Then theres a lack of render preview. we are kind of spoiled with Blender, the ability to view your scene as rendered is a bit of a luxury that not having that ability is frustrating and seems like a step backwards. There is a library of 60 or so premade materials available which helps a little to understand how things work, though finding the material you need could be a bit hit or miss as there is no way to preview the material until you load it. at least with blender you can open the entire library and poke around in the preview until you find the one most suited to your needs.
Documentation is also quite limited, sure you get a PDF that explains what all the settings are but it is currently written for version 0.3 and thus-out dated, as version 0.3 had a distinct lack of basic features such as bump mapping, sss and anistophy, so whilst they are now implemented in version 0.4, the instructions havn’t yet caught up.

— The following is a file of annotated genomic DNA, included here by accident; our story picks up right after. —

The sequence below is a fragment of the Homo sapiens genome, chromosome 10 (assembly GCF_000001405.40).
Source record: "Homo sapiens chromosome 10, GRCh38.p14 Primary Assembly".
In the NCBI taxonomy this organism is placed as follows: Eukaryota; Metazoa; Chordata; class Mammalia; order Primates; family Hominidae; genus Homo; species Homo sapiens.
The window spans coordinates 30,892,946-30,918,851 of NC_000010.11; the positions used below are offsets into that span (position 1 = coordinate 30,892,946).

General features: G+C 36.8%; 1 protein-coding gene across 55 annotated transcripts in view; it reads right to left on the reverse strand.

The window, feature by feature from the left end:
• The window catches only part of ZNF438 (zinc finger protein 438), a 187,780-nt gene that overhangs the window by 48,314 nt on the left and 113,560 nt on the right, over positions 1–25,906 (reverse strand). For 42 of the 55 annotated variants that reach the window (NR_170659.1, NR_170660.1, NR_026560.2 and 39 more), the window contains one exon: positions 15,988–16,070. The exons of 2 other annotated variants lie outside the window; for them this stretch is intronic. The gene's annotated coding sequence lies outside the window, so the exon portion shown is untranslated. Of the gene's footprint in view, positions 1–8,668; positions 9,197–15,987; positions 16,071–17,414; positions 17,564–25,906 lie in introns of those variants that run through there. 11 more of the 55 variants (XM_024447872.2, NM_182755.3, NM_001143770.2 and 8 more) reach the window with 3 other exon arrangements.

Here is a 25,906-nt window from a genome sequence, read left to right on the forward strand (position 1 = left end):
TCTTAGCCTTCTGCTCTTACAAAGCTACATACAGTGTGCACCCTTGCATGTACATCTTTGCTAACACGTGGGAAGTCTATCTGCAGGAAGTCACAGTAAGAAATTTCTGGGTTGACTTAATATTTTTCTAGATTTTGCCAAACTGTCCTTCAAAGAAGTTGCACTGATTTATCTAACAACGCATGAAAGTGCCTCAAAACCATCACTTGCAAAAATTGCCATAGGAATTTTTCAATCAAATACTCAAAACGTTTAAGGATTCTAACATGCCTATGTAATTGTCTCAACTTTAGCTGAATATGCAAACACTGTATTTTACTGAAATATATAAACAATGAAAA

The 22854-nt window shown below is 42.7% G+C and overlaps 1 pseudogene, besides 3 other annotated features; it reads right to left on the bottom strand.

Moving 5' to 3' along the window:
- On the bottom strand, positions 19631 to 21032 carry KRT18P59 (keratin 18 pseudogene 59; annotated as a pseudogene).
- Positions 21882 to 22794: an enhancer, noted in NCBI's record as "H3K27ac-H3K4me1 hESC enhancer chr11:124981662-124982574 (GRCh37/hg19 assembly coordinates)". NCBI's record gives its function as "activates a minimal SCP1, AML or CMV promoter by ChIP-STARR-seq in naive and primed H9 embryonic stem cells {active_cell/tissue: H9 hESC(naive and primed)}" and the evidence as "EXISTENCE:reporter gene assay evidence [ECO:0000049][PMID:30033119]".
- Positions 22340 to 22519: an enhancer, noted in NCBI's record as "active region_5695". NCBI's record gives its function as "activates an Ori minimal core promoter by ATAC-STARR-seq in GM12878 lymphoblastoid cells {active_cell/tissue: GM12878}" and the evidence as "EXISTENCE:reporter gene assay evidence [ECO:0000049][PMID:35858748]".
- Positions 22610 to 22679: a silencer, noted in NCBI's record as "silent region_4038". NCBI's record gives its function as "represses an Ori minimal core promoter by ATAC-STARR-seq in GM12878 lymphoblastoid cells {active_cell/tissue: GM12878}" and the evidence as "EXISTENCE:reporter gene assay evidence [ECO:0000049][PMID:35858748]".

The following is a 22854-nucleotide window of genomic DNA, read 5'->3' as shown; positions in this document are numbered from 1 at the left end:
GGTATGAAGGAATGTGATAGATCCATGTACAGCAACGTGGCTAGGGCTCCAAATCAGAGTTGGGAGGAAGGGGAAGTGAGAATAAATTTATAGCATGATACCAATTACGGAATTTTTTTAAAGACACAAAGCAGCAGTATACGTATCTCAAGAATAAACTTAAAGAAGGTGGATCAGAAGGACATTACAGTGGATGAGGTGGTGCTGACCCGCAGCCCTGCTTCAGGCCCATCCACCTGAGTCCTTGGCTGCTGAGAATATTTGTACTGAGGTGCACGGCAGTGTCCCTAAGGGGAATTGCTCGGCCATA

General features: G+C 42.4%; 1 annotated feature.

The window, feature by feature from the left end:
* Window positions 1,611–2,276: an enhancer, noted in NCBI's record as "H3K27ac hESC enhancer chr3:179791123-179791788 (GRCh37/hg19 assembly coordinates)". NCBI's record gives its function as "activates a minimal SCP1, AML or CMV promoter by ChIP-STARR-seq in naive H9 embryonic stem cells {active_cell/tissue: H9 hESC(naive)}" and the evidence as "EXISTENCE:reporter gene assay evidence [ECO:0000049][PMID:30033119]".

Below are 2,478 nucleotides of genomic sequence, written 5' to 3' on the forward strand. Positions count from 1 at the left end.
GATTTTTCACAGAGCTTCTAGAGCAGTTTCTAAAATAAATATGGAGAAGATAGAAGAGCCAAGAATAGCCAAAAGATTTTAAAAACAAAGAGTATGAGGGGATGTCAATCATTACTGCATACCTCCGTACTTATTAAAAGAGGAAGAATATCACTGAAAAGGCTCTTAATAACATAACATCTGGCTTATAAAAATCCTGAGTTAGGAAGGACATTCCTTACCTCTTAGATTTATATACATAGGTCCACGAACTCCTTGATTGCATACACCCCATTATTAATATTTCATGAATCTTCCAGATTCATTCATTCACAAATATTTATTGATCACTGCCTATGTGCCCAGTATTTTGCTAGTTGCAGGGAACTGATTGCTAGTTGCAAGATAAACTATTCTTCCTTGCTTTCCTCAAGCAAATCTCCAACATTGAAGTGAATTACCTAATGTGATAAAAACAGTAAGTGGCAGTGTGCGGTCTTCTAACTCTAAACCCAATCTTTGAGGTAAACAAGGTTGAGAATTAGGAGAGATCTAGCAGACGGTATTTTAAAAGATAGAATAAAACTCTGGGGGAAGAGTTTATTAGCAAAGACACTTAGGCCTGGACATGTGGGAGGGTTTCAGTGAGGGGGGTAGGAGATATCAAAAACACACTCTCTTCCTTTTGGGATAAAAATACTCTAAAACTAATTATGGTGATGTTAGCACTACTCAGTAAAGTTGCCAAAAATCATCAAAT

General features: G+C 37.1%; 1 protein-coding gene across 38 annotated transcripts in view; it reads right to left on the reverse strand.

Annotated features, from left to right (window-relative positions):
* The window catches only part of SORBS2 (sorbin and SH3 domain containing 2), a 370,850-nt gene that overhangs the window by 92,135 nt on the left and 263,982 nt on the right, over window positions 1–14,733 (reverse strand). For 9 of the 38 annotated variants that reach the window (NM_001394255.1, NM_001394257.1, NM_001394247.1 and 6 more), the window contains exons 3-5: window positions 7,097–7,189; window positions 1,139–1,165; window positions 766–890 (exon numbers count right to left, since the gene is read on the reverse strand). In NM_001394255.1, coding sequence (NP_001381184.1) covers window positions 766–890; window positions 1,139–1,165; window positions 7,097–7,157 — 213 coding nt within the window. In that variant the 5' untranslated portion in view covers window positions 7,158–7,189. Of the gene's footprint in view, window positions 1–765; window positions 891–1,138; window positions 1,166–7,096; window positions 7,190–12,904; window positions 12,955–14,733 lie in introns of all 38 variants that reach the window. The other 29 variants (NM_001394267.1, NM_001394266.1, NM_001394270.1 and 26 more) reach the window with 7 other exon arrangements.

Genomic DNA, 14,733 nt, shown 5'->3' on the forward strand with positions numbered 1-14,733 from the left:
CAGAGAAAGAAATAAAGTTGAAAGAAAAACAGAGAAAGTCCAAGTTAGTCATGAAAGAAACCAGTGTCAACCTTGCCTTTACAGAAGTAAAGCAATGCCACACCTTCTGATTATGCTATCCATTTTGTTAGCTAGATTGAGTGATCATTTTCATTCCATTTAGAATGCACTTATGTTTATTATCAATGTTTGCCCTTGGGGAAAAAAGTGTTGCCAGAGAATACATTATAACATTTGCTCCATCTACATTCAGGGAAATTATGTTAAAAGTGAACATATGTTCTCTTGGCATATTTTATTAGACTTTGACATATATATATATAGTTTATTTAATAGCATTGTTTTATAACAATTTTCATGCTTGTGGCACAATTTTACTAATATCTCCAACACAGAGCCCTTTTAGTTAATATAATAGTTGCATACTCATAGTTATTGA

And then render times. Nox has no GPU rendering option, so getting a decent render is painfully slow unless you’re blessed with modern dual multi core CPU’s
so is there really anything about Nox that justifies its use?
Well lets compare Renders,
for this first scene i have set up a procedural cloth material in cycles with a glass object and a metallic sphere, with mesh light in front of the camera for reflections and a sunlamp, as well as a point lamp as a fill light. cuastics were turned off and clamp was set to 1 to cut the fireflies.
the procedural texture was then baked out, to the cloths uvs and applied to a NOX material. a fresh glass material was made and a metallic material was imported from the NOX library for the sphere. the sun and point lamp were replaced with mesh lamps as Nox doesn’t support blenders lamps, just mesh emissions. light was slightly adjusted to brighten the scene with the exposure setting and fireflies were crushed with the in built fly swatter.
As you can see the Nox render looks a lot more vibrant, the glass material is clear and the colours show up impressively. bear in mind though no post processing has been done to the cycles render, and the lighting is at a slightly steeper angle putting the glass more in shadow compared to the NOX render.
the cloth however in the cycles render looks really nice. The silky wavlets look shiny and the whole thing looks luxurious, a slight tweak to the curves may bring out a much better image. The Nox cloth by contrast, which is an image texture, looks like a rag splattered with bleach 🙁
cycles at 1000 samples was around 2hr 45.